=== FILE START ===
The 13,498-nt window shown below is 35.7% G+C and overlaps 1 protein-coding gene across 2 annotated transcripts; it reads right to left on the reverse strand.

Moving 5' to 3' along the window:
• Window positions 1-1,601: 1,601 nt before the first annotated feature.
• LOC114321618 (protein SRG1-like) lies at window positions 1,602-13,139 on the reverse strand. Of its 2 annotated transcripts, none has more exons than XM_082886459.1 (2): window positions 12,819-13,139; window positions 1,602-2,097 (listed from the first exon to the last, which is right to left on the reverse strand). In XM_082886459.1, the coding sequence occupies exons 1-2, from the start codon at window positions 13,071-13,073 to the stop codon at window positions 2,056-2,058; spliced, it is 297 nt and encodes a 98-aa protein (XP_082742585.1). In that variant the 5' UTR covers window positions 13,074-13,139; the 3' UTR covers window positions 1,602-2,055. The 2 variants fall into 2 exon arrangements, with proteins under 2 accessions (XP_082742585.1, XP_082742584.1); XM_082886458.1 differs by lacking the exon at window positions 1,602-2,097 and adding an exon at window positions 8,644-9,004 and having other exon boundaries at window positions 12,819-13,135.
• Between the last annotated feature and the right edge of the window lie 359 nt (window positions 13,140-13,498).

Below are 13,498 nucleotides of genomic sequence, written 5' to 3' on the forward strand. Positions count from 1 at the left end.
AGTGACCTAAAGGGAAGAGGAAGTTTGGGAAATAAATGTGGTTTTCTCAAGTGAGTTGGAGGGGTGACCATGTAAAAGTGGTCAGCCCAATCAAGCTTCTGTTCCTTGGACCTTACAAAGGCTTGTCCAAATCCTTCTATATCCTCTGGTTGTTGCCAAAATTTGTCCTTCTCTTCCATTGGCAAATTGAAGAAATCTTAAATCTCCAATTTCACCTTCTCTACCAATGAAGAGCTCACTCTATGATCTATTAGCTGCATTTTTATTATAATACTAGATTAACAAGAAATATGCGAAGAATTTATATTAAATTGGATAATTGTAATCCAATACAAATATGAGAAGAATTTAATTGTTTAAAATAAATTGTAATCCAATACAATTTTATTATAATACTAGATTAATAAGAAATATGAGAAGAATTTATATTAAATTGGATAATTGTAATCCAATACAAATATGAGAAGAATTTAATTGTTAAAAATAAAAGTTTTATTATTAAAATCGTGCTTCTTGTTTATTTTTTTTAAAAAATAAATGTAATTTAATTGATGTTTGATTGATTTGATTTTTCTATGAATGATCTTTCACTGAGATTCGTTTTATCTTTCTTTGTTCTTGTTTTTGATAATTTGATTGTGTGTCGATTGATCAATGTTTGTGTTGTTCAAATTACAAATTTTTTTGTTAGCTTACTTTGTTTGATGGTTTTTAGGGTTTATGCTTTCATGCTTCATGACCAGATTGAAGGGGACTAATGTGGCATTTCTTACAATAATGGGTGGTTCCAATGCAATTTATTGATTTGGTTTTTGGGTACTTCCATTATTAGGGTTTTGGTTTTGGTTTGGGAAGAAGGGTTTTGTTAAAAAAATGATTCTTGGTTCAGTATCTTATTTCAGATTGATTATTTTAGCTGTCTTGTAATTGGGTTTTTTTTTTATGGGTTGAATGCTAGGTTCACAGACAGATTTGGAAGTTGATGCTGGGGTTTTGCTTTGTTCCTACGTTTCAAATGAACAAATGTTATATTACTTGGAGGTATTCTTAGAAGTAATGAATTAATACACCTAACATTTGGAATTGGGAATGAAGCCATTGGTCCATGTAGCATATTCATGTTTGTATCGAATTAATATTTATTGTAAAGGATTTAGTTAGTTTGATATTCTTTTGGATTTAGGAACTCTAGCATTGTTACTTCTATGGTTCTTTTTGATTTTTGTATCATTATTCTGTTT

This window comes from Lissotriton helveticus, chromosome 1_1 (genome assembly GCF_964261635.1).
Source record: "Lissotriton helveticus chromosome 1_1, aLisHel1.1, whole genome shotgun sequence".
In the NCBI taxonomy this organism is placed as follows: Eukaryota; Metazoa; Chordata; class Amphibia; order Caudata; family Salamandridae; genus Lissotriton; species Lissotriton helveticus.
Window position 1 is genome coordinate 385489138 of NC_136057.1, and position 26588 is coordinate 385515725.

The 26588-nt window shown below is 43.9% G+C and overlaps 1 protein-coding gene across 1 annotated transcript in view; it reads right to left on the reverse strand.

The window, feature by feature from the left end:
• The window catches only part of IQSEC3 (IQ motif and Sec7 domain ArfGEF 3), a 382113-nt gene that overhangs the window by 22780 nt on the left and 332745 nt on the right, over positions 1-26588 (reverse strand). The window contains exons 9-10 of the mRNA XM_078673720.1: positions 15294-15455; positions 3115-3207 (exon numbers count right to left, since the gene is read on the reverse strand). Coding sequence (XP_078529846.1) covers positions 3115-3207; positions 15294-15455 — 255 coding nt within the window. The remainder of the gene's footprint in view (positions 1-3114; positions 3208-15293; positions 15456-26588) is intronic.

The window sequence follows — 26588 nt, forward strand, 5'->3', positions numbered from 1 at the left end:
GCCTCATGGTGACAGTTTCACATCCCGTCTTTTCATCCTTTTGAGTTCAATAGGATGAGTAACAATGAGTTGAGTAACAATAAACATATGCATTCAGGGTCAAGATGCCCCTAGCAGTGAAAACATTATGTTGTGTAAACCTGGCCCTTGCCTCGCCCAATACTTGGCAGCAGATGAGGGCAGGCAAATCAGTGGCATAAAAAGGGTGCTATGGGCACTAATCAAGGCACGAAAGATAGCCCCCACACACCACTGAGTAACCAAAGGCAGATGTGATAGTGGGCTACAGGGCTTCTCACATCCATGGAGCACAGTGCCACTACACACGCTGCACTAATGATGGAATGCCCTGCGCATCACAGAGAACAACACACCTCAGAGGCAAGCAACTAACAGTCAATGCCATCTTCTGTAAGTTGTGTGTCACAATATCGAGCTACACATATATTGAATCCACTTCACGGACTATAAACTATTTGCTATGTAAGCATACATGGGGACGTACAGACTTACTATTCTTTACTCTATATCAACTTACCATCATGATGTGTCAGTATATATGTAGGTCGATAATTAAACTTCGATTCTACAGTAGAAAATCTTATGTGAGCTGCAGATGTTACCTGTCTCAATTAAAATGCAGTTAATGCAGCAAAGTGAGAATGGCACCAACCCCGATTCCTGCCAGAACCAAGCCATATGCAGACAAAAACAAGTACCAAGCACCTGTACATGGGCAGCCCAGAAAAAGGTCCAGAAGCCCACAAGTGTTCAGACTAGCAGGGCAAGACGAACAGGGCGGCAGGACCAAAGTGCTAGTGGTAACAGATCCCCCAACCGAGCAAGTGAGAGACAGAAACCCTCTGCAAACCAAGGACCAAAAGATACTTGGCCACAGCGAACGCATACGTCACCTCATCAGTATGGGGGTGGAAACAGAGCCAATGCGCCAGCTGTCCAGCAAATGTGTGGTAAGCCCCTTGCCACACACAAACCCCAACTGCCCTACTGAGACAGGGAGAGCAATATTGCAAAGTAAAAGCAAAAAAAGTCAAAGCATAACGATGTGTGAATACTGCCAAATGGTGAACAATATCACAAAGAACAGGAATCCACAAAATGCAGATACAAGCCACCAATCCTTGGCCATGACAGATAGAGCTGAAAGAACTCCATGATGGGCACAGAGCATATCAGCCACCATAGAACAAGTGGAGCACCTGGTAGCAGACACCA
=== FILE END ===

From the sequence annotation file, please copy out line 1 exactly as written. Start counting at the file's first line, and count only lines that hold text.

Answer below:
The 13,498-nt window shown below is 35.7% G+C and overlaps 1 protein-coding gene across 2 annotated transcripts; it reads right to left on the reverse strand.